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I was watching a video and the guy in the video said this :

"... All the methods I have talked about in the past are correct but there is an alternative path like many things in training" (he is talking about different exercise methods.)

I wonder why using "like many things in" above sounds idiomatic but using "like the case in" in the sentence below sounds unidiomatic ?

1- As is the case in a plethora of English-language papers, the writer chose this extremely common construction. (This was written by a native speaker.)

1a- Like the case in a plethora of English-language papers, the writer chose this extremely common construction. (I was told that this was not at all idiomatic.)

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  • The speaker is speaking, and what he's got to deal with here is a fairly simply concept that actually "requires" quite complex phrasing in English to be "correctly" expressed. I think probably the best of a bad bunch would be ...but as with many things in training, there is an alternative path. But you shouldn't over-analyse it - who's to say whether extending that to as is the case with is any more "correct", or makes the meaning any clearer? – FumbleFingers Aug 27 '19 at 13:37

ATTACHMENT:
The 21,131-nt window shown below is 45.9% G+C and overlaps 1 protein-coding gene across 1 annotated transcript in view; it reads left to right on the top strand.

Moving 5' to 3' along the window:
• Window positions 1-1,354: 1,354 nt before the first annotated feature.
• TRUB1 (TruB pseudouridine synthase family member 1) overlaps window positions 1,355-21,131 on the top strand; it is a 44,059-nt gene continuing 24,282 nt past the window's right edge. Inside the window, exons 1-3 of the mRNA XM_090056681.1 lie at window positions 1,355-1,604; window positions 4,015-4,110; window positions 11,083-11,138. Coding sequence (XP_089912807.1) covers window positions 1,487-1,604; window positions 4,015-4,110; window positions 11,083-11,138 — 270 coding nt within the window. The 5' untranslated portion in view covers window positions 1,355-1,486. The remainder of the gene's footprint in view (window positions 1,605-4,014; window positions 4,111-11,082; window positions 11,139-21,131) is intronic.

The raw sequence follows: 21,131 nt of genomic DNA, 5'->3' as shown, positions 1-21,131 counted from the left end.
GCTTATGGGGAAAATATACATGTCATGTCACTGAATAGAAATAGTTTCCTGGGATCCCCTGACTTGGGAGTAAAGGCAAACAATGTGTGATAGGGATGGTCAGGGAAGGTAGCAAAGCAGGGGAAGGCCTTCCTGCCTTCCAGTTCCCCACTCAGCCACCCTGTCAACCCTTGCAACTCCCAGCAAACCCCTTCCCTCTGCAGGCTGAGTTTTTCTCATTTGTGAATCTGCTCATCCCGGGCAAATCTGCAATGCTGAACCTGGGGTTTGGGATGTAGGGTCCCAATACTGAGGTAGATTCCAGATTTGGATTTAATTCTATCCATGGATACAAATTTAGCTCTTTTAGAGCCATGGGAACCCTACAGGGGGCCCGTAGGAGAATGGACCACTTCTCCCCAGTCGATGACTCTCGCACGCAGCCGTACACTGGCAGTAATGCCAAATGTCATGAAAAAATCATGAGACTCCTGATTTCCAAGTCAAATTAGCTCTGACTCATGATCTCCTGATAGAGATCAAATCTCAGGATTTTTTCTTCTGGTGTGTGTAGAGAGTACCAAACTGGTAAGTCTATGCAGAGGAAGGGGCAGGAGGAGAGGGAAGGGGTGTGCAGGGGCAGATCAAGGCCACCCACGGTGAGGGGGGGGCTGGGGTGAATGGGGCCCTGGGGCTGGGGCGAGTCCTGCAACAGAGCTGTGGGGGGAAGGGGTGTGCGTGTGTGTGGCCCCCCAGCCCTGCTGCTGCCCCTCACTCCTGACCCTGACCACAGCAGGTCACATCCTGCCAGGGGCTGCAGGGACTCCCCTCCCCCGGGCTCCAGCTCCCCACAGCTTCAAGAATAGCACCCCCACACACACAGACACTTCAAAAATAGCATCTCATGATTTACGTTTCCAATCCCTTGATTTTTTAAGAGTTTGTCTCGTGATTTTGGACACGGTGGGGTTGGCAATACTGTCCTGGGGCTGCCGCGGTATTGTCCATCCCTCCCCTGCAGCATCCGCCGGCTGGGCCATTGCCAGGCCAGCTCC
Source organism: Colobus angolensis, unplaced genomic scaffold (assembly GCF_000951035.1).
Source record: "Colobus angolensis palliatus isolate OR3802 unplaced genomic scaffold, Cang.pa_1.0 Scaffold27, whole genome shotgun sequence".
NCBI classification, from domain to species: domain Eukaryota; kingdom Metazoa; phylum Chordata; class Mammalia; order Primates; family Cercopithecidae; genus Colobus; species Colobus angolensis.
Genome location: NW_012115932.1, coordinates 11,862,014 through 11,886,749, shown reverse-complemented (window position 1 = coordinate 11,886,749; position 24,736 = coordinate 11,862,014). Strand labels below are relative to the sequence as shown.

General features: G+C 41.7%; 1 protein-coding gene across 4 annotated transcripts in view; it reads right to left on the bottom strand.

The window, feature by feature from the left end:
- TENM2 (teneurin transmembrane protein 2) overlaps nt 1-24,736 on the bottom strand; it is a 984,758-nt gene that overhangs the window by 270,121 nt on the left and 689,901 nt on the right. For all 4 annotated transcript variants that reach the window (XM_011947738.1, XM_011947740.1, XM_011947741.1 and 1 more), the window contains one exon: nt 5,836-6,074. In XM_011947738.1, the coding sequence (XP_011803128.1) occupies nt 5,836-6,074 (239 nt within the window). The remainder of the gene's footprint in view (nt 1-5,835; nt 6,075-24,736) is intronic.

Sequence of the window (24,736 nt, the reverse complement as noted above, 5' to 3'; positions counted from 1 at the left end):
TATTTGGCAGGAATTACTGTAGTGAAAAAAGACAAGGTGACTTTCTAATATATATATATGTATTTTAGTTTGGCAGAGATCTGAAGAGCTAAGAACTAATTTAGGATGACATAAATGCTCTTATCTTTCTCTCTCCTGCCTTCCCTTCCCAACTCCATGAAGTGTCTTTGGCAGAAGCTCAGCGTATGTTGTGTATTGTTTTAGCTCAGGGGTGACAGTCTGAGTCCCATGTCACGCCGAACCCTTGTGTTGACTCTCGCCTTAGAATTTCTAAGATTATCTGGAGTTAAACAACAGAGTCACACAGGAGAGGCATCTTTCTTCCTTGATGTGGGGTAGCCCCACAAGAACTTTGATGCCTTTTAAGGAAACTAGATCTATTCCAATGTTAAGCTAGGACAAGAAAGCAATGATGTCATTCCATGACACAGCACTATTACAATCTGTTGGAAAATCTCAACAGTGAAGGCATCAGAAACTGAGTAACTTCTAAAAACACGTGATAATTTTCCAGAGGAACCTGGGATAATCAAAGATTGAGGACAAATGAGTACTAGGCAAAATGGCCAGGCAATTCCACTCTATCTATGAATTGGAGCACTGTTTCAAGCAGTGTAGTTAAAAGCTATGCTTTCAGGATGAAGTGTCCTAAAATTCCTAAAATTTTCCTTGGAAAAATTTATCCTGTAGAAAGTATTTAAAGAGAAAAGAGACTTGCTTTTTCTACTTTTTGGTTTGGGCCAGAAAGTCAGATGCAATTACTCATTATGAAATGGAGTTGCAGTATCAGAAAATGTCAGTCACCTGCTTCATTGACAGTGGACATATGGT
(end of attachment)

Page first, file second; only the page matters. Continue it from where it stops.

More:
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like is for a comparison.

  • He is like my brother. [[He resembles my brother as regards his behavior]].

as in as is the case is merely introducing an example of an actual case or other thing. There is no comparison.

  • As is true for most French people, Americans like cheese.

like many things in training = similar to other things in training. That is comparing methods to other things one encounters in training.

Now, the trick is to realize that in everyday speech, people will often use like instead of **as.**

  • Like many French people, Americans like cheese. [comparison] FOR:
  • As with many French people, Americans like cheese. [What applies to French people also applies to Americans.]

It is a question of language register. (formal versus informal)

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